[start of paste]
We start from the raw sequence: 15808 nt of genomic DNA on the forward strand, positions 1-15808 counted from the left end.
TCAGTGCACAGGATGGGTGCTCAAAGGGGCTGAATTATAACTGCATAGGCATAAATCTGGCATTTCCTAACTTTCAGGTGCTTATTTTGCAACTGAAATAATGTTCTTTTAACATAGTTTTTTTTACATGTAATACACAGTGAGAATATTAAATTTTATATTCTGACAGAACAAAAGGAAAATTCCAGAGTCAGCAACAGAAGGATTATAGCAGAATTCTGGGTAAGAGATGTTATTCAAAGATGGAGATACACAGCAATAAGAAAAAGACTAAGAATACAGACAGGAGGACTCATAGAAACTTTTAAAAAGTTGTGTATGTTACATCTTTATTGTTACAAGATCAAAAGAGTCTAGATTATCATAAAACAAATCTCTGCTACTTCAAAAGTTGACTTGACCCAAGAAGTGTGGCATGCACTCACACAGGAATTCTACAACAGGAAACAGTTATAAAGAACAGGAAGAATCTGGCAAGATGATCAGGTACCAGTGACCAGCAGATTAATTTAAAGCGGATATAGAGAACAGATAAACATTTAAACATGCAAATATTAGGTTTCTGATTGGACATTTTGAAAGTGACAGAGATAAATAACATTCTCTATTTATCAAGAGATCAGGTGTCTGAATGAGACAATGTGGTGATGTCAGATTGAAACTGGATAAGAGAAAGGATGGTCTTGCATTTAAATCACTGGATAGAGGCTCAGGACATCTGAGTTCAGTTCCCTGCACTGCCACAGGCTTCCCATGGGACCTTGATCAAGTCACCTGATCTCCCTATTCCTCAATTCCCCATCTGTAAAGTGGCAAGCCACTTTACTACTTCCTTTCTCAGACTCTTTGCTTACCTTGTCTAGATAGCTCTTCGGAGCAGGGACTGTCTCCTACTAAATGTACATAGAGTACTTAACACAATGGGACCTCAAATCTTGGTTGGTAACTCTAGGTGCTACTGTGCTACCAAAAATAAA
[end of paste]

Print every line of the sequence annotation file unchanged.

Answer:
We start from the raw sequence: 15808 nt of genomic DNA on the forward strand, positions 1-15808 counted from the left end.
TCAGTGCACAGGATGGGTGCTCAAAGGGGCTGAATTATAACTGCATAGGCATAAATCTGGCATTTCCTAACTTTCAGGTGCTTATTTTGCAACTGAAATAATGTTCTTTTAACATAGTTTTTTTTACATGTAATACACAGTGAGAATATTAAATTTTATATTCTGACAGAACAAAAGGAAAATTCCAGAGTCAGCAACAGAAGGATTATAGCAGAATTCTGGGTAAGAGATGTTATTCAAAGATGGAGATACACAGCAATAAGAAAAAGACTAAGAATACAGACAGGAGGACTCATAGAAACTTTTAAAAAGTTGTGTATGTTACATCTTTATTGTTACAAGATCAAAAGAGTCTAGATTATCATAAAACAAATCTCTGCTACTTCAAAAGTTGACTTGACCCAAGAAGTGTGGCATGCACTCACACAGGAATTCTACAACAGGAAACAGTTATAAAGAACAGGAAGAATCTGGCAAGATGATCAGGTACCAGTGACCAGCAGATTAATTTAAAGCGGATATAGAGAACAGATAAACATTTAAACATGCAAATATTAGGTTTCTGATTGGACATTTTGAAAGTGACAGAGATAAATAACATTCTCTATTTATCAAGAGATCAGGTGTCTGAATGAGACAATGTGGTGATGTCAGATTGAAACTGGATAAGAGAAAGGATGGTCTTGCATTTAAATCACTGGATAGAGGCTCAGGACATCTGAGTTCAGTTCCCTGCACTGCCACAGGCTTCCCATGGGACCTTGATCAAGTCACCTGATCTCCCTATTCCTCAATTCCCCATCTGTAAAGTGGCAAGCCACTTTACTACTTCCTTTCTCAGACTCTTTGCTTACCTTGTCTAGATAGCTCTTCGGAGCAGGGACTGTCTCCTACTAAATGTACATAGAGTACTTAACACAATGGGACCTCAAATCTTGGTTGGTAACTCTAGGTGCTACTGTGCTACCAAAAATAAA